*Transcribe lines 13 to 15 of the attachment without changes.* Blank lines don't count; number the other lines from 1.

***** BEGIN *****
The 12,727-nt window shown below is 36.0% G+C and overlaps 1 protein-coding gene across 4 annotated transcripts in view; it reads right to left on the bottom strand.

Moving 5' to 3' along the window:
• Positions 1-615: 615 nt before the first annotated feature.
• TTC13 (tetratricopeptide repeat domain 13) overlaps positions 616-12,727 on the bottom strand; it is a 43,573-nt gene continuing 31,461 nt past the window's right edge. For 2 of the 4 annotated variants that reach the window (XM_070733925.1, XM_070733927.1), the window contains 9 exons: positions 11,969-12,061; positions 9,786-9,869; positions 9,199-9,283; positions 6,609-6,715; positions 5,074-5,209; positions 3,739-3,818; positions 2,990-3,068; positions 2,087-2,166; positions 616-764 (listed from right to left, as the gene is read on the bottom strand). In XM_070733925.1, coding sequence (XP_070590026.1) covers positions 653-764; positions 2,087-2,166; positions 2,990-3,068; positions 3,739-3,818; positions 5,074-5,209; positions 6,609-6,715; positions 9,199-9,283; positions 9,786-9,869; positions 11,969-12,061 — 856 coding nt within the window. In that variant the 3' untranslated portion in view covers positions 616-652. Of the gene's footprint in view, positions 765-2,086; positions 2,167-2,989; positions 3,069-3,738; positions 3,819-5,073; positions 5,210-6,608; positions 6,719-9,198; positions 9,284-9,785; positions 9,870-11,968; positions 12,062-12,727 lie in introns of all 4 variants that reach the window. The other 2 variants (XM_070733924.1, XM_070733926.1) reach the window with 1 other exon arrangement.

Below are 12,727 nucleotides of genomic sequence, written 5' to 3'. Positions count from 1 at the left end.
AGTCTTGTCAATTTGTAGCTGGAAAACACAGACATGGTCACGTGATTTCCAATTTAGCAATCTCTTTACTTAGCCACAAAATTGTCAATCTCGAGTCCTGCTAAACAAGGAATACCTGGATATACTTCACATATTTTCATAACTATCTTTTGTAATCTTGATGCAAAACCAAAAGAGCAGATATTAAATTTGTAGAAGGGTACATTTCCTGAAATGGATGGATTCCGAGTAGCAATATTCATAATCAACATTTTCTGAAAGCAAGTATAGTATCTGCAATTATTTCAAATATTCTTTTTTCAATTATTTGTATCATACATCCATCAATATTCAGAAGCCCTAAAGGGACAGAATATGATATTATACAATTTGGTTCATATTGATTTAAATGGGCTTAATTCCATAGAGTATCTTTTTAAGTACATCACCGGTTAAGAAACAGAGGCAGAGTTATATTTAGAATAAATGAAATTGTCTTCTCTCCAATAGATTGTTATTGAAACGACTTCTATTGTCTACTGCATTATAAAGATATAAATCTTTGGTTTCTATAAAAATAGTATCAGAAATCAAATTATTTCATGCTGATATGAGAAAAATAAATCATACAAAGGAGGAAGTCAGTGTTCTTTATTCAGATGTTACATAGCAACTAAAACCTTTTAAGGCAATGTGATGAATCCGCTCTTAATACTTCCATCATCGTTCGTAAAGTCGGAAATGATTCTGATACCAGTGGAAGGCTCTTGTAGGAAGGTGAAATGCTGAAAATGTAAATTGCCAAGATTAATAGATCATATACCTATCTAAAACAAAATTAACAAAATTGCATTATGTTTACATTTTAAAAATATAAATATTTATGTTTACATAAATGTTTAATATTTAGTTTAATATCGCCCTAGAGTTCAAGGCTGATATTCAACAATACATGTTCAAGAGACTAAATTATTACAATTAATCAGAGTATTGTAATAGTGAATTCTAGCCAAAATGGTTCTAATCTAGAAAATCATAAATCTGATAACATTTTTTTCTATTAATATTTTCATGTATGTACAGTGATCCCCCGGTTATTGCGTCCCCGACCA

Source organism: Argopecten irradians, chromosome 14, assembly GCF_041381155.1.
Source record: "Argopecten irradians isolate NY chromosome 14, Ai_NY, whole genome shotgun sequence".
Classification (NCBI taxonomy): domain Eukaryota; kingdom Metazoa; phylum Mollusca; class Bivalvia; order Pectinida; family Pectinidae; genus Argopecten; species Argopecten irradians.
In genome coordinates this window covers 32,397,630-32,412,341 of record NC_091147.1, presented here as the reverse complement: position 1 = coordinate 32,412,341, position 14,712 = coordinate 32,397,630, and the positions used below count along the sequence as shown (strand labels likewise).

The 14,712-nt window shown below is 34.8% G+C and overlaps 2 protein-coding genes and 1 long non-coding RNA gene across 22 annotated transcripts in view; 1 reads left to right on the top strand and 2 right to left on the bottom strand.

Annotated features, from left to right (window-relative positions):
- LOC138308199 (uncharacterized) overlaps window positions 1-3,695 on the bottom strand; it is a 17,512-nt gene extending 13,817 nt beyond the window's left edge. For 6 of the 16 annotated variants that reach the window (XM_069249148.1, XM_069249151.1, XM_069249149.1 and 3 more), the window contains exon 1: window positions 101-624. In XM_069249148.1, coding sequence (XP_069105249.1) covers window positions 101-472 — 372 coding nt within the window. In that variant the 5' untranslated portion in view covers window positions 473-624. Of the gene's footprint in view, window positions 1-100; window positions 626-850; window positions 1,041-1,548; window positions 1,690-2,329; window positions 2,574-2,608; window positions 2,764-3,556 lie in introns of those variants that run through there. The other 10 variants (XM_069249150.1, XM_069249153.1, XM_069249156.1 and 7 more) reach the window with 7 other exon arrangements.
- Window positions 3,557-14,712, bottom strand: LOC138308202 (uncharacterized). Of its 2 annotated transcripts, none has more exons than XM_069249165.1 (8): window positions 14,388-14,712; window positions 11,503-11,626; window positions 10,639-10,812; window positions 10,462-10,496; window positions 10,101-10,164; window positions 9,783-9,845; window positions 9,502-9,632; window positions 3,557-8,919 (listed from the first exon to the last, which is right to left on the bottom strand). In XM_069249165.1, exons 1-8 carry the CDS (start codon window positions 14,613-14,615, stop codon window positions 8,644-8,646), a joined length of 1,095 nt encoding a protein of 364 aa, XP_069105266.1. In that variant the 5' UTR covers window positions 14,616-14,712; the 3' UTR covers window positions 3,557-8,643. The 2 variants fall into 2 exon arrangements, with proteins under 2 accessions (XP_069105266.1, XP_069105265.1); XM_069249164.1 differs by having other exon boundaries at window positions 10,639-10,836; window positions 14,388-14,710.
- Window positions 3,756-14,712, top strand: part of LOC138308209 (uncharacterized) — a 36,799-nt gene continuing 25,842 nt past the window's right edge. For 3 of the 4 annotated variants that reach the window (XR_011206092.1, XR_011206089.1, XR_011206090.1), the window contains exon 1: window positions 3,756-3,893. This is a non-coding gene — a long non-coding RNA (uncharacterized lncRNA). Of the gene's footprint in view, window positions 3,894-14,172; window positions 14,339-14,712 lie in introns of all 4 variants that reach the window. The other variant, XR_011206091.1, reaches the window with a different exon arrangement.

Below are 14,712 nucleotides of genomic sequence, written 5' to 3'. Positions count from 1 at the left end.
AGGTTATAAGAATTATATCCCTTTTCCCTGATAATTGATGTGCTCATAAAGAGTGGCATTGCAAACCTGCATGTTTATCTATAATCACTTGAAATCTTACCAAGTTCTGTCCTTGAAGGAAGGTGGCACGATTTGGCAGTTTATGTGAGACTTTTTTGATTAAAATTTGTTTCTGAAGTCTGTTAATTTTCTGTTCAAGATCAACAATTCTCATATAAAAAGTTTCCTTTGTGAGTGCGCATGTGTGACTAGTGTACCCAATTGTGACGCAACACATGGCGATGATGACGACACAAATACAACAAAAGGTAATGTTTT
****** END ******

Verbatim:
- LOC138308199 (uncharacterized) overlaps window positions 1-3,695 on the bottom strand; it is a 17,512-nt gene extending 13,817 nt beyond the window's left edge. For 6 of the 16 annotated variants that reach the window (XM_069249148.1, XM_069249151.1, XM_069249149.1 and 3 more), the window contains exon 1: window positions 101-624. In XM_069249148.1, coding sequence (XP_069105249.1) covers window positions 101-472 — 372 coding nt within the window. In that variant the 5' untranslated portion in view covers window positions 473-624. Of the gene's footprint in view, window positions 1-100; window positions 626-850; window positions 1,041-1,548; window positions 1,690-2,329; window positions 2,574-2,608; window positions 2,764-3,556 lie in introns of those variants that run through there. The other 10 variants (XM_069249150.1, XM_069249153.1, XM_069249156.1 and 7 more) reach the window with 7 other exon arrangements.
- Window positions 3,557-14,712, bottom strand: LOC138308202 (uncharacterized). Of its 2 annotated transcripts, none has more exons than XM_069249165.1 (8): window positions 14,388-14,712; window positions 11,503-11,626; window positions 10,639-10,812; window positions 10,462-10,496; window positions 10,101-10,164; window positions 9,783-9,845; window positions 9,502-9,632; window positions 3,557-8,919 (listed from the first exon to the last, which is right to left on the bottom strand). In XM_069249165.1, exons 1-8 carry the CDS (start codon window positions 14,613-14,615, stop codon window positions 8,644-8,646), a joined length of 1,095 nt encoding a protein of 364 aa, XP_069105266.1. In that variant the 5' UTR covers window positions 14,616-14,712; the 3' UTR covers window positions 3,557-8,643. The 2 variants fall into 2 exon arrangements, with proteins under 2 accessions (XP_069105266.1, XP_069105265.1); XM_069249164.1 differs by having other exon boundaries at window positions 10,639-10,836; window positions 14,388-14,710.
- Window positions 3,756-14,712, top strand: part of LOC138308209 (uncharacterized) — a 36,799-nt gene continuing 25,842 nt past the window's right edge. For 3 of the 4 annotated variants that reach the window (XR_011206092.1, XR_011206089.1, XR_011206090.1), the window contains exon 1: window positions 3,756-3,893. This is a non-coding gene — a long non-coding RNA (uncharacterized lncRNA). Of the gene's footprint in view, window positions 3,894-14,172; window positions 14,339-14,712 lie in introns of all 4 variants that reach the window. The other variant, XR_011206091.1, reaches the window with a different exon arrangement.